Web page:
Directory of Map Projections

What is a projection?

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Meridians: Equally spaced straight lines converging at the north pole.
Parallels: Unequally spaced straight parallel lines, farthest apart near the north pole, closest near the south pole. Perpendicular to the central meridian.
Poles: North pole is a point; south pole is a line 1.41 times as long as the equator.
Symmetry: About the central meridian.


True along latitudes 15°51′N Constant along any given latitude; different for each latitude.


Severe in many regions. Free of distortion only at latitude 15°51′N at the central meridian.


Novelty showing straight-line equal-area graticule.

Similar projections

Eckert I and II also use straight lines for both meridians and parallels, but meridians are broken at the equator.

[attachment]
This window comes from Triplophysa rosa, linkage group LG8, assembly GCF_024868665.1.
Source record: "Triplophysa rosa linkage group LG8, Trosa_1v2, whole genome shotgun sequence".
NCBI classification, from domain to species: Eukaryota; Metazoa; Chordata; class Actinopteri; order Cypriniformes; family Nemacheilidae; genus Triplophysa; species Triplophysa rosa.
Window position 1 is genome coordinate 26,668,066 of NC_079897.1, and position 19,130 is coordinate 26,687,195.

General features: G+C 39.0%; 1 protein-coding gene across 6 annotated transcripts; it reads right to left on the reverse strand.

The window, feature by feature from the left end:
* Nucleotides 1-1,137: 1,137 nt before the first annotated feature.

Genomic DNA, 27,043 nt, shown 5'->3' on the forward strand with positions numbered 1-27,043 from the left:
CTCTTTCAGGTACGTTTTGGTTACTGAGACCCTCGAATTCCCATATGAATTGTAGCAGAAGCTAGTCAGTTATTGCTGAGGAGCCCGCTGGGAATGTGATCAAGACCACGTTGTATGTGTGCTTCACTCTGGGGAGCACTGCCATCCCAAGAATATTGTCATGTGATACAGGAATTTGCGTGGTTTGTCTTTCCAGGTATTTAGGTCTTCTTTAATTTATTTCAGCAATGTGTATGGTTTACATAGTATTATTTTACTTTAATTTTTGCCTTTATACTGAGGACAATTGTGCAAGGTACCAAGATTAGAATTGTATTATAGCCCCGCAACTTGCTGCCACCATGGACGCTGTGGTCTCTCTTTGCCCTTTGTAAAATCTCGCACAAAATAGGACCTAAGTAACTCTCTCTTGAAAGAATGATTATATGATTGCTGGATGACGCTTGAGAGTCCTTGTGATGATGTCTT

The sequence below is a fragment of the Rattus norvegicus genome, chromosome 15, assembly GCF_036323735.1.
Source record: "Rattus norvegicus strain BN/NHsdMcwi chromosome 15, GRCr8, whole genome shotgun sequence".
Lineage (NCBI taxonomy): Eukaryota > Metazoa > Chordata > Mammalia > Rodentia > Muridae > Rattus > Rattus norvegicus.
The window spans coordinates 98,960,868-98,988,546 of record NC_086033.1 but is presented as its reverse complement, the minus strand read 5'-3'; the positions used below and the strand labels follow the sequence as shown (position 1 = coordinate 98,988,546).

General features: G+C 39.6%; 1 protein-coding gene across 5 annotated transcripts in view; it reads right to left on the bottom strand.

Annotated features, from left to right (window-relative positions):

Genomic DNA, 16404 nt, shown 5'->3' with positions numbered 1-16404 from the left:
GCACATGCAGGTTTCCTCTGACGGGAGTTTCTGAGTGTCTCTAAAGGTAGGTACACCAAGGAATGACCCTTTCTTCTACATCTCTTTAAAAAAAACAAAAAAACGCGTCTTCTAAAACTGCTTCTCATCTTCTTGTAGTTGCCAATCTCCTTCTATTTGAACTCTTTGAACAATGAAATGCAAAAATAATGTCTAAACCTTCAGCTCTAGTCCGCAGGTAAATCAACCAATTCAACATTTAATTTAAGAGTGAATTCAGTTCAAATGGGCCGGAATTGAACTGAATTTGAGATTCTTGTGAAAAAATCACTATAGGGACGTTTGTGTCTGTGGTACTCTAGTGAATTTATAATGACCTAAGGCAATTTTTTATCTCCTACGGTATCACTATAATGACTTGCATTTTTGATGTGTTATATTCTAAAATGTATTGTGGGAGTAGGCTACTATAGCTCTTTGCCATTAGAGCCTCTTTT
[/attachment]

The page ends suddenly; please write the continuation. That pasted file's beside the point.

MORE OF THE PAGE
The Trapezoidal projection has equidistant straight parallel lines for parallels and converging straight meridians equally spaced along each parallel (top and bottom parallels and perpendicular central meridian true to scale). It was used for numerous maps from the 15th to the 18th centuries but is neither equal-area nor conformal.
Polyhedric projection, formerly used for large scale mapping in various parts of central Europe. There were various forms, all resembling the Trapezoidal projection but applied to the ellipsoid.


Presented by Edouard Collignon of France in 1865.

Description adapted from J.P. Snyder and P.M. Voxland, An Album of Map Projections, U.S. Geological Survey Professional Paper 1453. United States Government Printing Office: 1989.